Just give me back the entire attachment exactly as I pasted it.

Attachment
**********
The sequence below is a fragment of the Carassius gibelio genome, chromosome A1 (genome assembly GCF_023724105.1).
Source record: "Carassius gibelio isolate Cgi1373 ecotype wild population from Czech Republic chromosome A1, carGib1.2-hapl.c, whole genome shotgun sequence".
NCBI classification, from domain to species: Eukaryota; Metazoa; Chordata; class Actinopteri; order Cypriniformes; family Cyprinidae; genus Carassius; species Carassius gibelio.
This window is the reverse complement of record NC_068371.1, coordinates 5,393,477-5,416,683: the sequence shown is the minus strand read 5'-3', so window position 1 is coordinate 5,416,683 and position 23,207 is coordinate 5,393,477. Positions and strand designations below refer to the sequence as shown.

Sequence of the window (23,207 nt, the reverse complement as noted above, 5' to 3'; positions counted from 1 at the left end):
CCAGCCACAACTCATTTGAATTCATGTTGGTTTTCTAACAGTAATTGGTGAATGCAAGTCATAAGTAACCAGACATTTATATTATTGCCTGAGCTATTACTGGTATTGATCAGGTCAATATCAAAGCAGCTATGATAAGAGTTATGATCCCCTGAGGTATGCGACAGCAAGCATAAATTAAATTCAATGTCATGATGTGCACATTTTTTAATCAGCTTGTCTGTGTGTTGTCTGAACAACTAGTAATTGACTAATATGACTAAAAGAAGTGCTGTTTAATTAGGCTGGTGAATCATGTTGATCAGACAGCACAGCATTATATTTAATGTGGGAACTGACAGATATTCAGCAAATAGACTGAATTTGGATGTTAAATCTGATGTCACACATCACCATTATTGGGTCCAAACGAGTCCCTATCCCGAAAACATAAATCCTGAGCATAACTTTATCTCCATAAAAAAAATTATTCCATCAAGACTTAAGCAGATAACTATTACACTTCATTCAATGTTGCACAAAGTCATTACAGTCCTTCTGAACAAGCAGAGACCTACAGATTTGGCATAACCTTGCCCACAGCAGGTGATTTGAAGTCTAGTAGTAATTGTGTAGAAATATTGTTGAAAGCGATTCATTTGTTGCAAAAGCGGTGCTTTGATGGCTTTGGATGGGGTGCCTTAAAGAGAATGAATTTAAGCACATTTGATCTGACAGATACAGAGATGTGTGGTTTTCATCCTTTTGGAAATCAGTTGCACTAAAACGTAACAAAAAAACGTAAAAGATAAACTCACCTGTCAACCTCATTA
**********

The sequence below is a fragment of the Carassius gibelio genome, chromosome A1 (genome assembly GCF_023724105.1).
Source record: "Carassius gibelio isolate Cgi1373 ecotype wild population from Czech Republic chromosome A1, carGib1.2-hapl.c, whole genome shotgun sequence".
NCBI classification, from domain to species: Eukaryota; Metazoa; Chordata; class Actinopteri; order Cypriniformes; family Cyprinidae; genus Carassius; species Carassius gibelio.
This window is the reverse complement of record NC_068371.1, coordinates 5,393,477-5,416,683: the sequence shown is the minus strand read 5'-3', so window position 1 is coordinate 5,416,683 and position 23,207 is coordinate 5,393,477. Positions and strand designations below refer to the sequence as shown.

Sequence of the window (23,207 nt, the reverse complement as noted above, 5' to 3'; positions counted from 1 at the left end):
CCAGCCACAACTCATTTGAATTCATGTTGGTTTTCTAACAGTAATTGGTGAATGCAAGTCATAAGTAACCAGACATTTATATTATTGCCTGAGCTATTACTGGTATTGATCAGGTCAATATCAAAGCAGCTATGATAAGAGTTATGATCCCCTGAGGTATGCGACAGCAAGCATAAATTAAATTCAATGTCATGATGTGCACATTTTTTAATCAGCTTGTCTGTGTGTTGTCTGAACAACTAGTAATTGACTAATATGACTAAAAGAAGTGCTGTTTAATTAGGCTGGTGAATCATGTTGATCAGACAGCACAGCATTATATTTAATGTGGGAACTGACAGATATTCAGCAAATAGACTGAATTTGGATGTTAAATCTGATGTCACACATCACCATTATTGGGTCCAAACGAGTCCCTATCCCGAAAACATAAATCCTGAGCATAACTTTATCTCCATAAAAAAAATTATTCCATCAAGACTTAAGCAGATAACTATTACACTTCATTCAATGTTGCACAAAGTCATTACAGTCCTTCTGAACAAGCAGAGACCTACAGATTTGGCATAACCTTGCCCACAGCAGGTGATTTGAAGTCTAGTAGTAATTGTGTAGAAATATTGTTGAAAGCGATTCATTTGTTGCAAAAGCGGTGCTTTGATGGCTTTGGATGGGGTGCCTTAAAGAGAATGAATTTAAGCACATTTGATCTGACAGATACAGAGATGTGTGGTTTTCATCCTTTTGGAAATCAGTTGCACTAAAACGTAACAAAAAAACGTAAAAGATAAACTCACCTGTCAACCTCATTA